How About a Little Context for Pence’s Classified Docs?
The former vice president is the latest to discover classified material that was handled inappropriately.
Mike Pence is a truly unique politician because he places great value on honor and integrity. He’s the same guy, after all, who makes a point to avoid being alone with a woman who’s not his wife. Leftmedia personalities mocked him for that, just as they’re now mocking him for discovering classified documents at his Indiana home.
This does seem to be a rather disconcerting fad among members of the last three administrations, but there are some key differences.
Before we get to those differences, the gist of Pence’s story is that after multiple batches of classified documents were found in Joe Biden’s garage and think tank (chuckle, snicker), Pence ordered a search of his own home. Lawyers found “a small number of documents bearing classified markings that were inadvertently boxed and transported.” They added that Pence was “unaware” of their existence, and they alerted the National Archives. The FBI retrieved the documents a day later.
The actual material in those documents remains unknown, though we suspect a good bit of the problem here is what constitutes “classified” material in the first place. In other words, these aren’t the nuclear codes or valuable intel that jeopardizes national security or personnel. The documents are probably low-level briefings or some hand-scribbled notes. That goes for Biden and Donald Trump, too. Heck, with Hillary Clinton it was just wedding plans and yoga routines, right?
Then again, anyone in government who handles classified material must be cringing right now. Every last one of them knows they’d be in a jail cell already.
That said, “I don’t believe for a minute that Mike Pence is trying to intentionally compromise national security. Same thing about Biden and Trump,” said Senator Lindsey Graham. “But clearly we’ve got a problem here.”
Does that problem mean Merrick Garland will appoint another special counsel? He did for Trump, which backed him into a corner for Biden.
Trump actually came to Pence’s defense. “Mike Pence is an innocent man,” he declared. “He never did anything knowingly dishonest in his life. Leave him alone!!!”
Now, let’s talk about what’s different here.
First of all, again, everyone knows Pence is not a corrupt political thug like Joe Biden, who used the vice presidency to cash in on a pay-to-play scheme involving his lout of a son, Hunter. Second, Pence immediately came forward with the discovery as opposed to covering it up until after a major national election like Biden did.
Biden is also cognitively impaired, and he haphazardly kept documents in a box in his garage next to his Corvette. He insisted the garage was “locked” and the docs weren’t “sitting out on the street,” but Hunter was also living in the house and driving the car at the time. Which ChiCom visitor got a peak?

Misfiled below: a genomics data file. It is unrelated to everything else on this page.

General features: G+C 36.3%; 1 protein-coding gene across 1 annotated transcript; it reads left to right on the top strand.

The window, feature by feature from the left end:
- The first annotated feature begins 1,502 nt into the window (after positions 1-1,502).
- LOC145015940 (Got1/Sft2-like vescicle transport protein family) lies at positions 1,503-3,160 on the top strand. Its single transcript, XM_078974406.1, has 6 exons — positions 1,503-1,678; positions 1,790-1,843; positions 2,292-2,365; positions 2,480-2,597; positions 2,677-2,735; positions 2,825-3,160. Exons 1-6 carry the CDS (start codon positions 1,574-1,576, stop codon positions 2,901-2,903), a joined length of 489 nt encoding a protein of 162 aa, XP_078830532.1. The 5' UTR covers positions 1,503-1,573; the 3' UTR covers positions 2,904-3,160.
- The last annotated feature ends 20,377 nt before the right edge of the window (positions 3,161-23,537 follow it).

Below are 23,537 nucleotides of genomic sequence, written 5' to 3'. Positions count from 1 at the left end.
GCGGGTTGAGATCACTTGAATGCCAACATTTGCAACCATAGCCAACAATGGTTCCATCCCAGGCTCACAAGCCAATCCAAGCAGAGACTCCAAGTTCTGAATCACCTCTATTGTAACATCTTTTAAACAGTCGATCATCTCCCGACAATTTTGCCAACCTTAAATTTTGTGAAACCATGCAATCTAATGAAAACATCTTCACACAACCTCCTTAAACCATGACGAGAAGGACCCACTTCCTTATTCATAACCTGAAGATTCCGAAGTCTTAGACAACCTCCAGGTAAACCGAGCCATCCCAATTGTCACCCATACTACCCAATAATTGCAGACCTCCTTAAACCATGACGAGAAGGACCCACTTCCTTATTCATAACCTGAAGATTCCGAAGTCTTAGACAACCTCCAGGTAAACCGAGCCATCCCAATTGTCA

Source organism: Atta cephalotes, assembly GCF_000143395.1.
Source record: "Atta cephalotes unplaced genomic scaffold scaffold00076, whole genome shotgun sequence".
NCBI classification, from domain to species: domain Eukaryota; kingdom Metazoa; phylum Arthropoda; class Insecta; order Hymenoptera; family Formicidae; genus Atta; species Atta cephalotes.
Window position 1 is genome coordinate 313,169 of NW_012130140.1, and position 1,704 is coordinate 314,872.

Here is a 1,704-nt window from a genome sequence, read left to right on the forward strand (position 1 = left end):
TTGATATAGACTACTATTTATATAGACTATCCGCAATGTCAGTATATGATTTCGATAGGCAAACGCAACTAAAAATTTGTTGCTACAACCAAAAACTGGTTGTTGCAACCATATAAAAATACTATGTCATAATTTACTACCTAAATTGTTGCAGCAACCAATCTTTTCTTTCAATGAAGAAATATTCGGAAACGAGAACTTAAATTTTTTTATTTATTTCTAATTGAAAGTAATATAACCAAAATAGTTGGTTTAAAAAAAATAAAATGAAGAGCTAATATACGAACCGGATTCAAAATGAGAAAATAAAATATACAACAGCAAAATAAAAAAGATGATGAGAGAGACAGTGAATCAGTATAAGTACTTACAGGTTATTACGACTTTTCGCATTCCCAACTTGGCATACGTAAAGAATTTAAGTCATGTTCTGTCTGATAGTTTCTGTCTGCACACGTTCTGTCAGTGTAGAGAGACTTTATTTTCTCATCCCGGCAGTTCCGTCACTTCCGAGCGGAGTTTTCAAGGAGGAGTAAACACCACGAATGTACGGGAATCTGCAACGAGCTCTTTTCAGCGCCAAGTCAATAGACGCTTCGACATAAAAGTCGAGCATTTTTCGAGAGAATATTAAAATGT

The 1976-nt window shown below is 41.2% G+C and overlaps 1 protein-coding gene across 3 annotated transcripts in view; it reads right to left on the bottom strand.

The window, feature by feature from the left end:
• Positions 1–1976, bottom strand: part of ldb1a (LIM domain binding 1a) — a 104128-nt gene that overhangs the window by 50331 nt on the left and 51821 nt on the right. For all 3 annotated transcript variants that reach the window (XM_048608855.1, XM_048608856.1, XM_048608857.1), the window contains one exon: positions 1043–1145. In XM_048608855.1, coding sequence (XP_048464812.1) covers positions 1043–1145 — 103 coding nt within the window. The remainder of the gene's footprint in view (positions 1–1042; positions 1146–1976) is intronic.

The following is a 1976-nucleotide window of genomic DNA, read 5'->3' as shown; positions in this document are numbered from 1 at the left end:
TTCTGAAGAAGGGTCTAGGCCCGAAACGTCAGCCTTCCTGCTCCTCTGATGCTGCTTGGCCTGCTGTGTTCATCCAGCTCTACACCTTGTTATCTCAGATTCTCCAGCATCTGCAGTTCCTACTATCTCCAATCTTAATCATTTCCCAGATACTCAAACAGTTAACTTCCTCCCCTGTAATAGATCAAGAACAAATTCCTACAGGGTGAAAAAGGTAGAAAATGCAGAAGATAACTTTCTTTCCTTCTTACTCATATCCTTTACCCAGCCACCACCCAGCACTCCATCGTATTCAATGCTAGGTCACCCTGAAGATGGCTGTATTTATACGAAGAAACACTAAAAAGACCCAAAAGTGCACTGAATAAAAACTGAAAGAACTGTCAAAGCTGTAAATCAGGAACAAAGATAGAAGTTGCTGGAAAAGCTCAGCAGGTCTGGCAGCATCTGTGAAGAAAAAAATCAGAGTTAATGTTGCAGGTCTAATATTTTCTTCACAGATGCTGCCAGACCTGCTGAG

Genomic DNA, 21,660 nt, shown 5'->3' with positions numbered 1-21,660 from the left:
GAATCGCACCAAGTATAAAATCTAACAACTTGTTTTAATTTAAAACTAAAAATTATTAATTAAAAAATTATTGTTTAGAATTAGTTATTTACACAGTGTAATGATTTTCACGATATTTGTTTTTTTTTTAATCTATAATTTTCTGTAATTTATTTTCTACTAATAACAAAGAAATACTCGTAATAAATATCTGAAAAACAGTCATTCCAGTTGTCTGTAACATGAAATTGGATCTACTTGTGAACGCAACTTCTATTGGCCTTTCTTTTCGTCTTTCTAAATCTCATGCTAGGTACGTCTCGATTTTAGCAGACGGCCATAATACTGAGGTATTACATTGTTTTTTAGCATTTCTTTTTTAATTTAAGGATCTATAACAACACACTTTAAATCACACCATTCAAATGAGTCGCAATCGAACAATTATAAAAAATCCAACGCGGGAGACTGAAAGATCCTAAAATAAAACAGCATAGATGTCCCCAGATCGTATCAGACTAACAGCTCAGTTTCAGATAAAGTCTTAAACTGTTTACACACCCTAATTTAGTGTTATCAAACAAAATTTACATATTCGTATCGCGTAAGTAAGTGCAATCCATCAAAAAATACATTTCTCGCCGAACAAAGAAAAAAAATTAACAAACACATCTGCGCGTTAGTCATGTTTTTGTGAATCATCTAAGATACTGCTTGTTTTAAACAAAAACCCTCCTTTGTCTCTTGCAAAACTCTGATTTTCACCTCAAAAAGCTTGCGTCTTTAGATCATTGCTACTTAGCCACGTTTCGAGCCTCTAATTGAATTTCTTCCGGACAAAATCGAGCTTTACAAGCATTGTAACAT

It would also help to consider the cases of Trump and Clinton. Trump actively resisted attempts by the National Archives to retrieve the documents in question, while claiming publicly that presidents can declassify documents “by thinking about it.” Presidents can indeed declassify material, but it’s a bit more complicated than Trump acknowledged. Vice presidents do not have the same authority. Moreover, Trump’s Mar-a-Lago home is protected by the Secret Service, though that didn’t stop the FBI from raiding it.
Trump’s case seems to be entirely about his typical bravado. Of course I did it, he openly admitted, because I had the authority as president. And no one was going to tell him otherwise.
As for Hillary Clinton, as secretary of state she deliberately set up an unsecured email server in her home specifically to avoid scrutiny of her own pay-to-play corruption scheme with the State Department and the Clinton Foundation. She emailed classified material from that server, which had been compromised by foreign intelligence hackers. That’s a whole different level than secured papers.
As Mark Alexander put it, “Let’s be clear: Maintaining hard copies of some documents in a secured area of a former president’s house, which is protected by the Secret Service among other law enforcement personnel, is a minuscule national security risk compared to unsecured transmitting and storing of highly classified information electronically.”
Clinton also methodically destroyed evidence to conceal her crimes. She smashed a Blackberry with a hammer, deleted tens of thousands of emails with high-tech software to ensure recovery was impossible, and wiped her servers — you know, “with a cloth or something.” She also lied her pantsuit off about it.
Pence has never been accused of profiting from his position as vice president, and the classified material he is guilty of having in his possession is highly unlikely to be compromising in any way. Trump has certainly been accused of all manner of nefarious schemes, though his deranged critics generally fall woefully short of even a shred of proof.
By contrast, Biden and Clinton both were running lucrative operations based on their names and positions high in the federal government. Clinton took extraordinary measures to cover that up. Biden merely delayed confession until after it would have mattered to his party’s election prospects, and he has worked overtime to dismiss the seriousness of the crime — largely because of the blatant hypocrisy of the way his Justice Department treated Trump.
Carelessness is inexcusable, as is belligerent defiance of the law. What’s worse, however, is double standards and outright criminal corruption.
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